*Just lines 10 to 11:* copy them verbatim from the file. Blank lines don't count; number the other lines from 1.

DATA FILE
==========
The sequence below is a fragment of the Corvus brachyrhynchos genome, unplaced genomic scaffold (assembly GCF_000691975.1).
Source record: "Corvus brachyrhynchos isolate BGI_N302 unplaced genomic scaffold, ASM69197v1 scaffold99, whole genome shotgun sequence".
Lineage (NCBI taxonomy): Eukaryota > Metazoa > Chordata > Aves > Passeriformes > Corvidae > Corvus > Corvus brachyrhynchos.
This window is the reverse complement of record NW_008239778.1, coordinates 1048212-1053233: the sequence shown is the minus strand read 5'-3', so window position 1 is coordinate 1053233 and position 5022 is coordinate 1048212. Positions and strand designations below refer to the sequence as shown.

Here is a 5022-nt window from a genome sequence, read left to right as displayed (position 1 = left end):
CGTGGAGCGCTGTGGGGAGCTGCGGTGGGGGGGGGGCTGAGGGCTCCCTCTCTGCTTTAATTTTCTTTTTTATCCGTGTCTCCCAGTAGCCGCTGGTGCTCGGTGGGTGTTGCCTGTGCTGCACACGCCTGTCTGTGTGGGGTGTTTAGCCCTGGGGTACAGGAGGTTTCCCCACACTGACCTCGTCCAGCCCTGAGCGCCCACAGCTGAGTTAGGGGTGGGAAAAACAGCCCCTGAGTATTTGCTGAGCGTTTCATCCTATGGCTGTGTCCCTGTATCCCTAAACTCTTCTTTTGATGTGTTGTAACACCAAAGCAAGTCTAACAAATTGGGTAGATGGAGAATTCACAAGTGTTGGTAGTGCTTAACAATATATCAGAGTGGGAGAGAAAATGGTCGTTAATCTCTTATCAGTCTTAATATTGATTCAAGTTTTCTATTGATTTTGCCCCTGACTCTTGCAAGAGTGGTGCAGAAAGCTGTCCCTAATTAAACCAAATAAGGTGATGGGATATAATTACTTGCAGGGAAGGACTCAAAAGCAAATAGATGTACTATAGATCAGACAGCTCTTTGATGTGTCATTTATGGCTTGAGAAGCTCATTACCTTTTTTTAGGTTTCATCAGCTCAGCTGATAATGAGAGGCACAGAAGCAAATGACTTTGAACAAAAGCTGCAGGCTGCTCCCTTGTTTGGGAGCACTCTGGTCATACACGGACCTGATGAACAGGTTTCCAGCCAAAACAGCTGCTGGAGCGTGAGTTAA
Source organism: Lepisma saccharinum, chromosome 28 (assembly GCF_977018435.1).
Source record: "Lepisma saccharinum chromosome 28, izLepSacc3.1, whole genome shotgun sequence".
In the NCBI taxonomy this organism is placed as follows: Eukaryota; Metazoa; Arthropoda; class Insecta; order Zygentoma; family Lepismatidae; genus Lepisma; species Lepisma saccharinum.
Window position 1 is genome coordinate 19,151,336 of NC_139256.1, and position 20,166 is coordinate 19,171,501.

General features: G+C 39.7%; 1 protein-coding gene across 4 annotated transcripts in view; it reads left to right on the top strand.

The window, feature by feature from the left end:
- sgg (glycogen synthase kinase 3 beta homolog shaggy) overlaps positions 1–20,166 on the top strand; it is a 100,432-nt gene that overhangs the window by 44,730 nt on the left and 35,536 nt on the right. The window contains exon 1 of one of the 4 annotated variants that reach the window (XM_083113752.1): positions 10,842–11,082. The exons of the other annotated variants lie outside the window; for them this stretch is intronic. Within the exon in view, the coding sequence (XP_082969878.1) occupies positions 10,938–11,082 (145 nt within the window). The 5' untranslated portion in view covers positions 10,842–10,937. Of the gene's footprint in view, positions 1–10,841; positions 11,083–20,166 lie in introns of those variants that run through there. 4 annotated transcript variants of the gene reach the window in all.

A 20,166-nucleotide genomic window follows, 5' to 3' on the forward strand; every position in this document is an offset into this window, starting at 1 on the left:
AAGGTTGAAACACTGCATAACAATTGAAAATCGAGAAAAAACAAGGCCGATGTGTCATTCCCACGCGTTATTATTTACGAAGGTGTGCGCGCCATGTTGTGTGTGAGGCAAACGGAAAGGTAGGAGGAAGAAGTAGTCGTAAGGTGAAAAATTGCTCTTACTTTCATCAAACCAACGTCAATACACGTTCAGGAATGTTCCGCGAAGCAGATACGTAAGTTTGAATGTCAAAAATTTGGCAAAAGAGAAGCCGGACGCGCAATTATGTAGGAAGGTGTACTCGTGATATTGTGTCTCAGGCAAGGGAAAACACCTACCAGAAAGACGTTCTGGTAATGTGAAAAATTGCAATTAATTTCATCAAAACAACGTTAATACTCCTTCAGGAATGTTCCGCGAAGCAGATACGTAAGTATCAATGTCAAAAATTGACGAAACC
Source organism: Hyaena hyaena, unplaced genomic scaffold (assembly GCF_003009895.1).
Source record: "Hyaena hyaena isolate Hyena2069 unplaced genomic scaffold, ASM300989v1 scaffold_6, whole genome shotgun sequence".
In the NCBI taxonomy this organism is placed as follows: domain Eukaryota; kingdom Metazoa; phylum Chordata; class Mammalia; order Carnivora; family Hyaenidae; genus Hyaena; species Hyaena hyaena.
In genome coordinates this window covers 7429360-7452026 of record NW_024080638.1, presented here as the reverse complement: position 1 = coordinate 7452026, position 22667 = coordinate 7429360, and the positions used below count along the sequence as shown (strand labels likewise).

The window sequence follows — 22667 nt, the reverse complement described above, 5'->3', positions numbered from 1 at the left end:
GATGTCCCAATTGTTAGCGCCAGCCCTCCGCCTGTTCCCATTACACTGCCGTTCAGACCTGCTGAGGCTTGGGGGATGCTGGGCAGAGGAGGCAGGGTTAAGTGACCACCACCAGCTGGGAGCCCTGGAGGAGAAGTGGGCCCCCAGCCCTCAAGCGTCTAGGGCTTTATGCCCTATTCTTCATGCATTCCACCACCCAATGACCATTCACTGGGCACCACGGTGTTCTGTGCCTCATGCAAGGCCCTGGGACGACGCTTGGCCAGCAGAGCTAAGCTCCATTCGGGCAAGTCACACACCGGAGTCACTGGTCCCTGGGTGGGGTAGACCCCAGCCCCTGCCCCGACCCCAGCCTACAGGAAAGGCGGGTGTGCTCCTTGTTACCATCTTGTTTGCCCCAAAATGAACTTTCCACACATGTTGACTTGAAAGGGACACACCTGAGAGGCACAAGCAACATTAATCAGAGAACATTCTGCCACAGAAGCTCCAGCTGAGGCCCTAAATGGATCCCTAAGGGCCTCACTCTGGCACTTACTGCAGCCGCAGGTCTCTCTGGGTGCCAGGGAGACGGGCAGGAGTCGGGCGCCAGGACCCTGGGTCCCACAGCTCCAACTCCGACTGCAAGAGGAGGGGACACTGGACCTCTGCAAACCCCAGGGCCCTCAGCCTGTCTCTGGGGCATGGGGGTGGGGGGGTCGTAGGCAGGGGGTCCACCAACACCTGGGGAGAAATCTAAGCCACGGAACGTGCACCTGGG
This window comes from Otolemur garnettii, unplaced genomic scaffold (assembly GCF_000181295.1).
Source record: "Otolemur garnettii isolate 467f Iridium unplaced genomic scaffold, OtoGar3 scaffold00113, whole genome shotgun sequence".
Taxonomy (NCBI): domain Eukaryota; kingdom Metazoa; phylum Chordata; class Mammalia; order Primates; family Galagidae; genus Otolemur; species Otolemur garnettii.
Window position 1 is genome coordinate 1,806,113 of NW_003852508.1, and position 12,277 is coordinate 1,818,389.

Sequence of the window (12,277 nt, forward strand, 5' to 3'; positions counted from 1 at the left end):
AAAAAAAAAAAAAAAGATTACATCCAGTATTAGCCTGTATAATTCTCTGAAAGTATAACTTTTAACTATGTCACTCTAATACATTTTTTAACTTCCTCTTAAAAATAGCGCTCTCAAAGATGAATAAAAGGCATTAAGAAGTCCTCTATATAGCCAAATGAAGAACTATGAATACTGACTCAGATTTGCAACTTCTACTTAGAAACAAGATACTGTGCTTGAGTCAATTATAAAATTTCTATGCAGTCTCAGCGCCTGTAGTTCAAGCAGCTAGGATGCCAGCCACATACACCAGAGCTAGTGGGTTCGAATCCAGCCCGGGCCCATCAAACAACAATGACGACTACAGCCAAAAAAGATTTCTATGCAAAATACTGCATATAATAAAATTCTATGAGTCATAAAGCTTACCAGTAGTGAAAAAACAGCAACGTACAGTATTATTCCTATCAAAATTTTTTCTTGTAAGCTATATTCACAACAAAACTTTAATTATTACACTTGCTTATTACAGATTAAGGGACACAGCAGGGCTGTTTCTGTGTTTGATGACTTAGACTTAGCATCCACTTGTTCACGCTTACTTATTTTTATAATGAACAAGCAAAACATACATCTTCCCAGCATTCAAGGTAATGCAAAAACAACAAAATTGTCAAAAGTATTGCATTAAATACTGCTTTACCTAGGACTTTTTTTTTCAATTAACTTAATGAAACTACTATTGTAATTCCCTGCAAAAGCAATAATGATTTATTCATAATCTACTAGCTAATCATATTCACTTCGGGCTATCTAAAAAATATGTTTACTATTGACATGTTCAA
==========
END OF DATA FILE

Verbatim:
Window position 1 is genome coordinate 19,151,336 of NC_139256.1, and position 20,166 is coordinate 19,171,501.

General features: G+C 39.7%; 1 protein-coding gene across 4 annotated transcripts in view; it reads left to right on the top strand.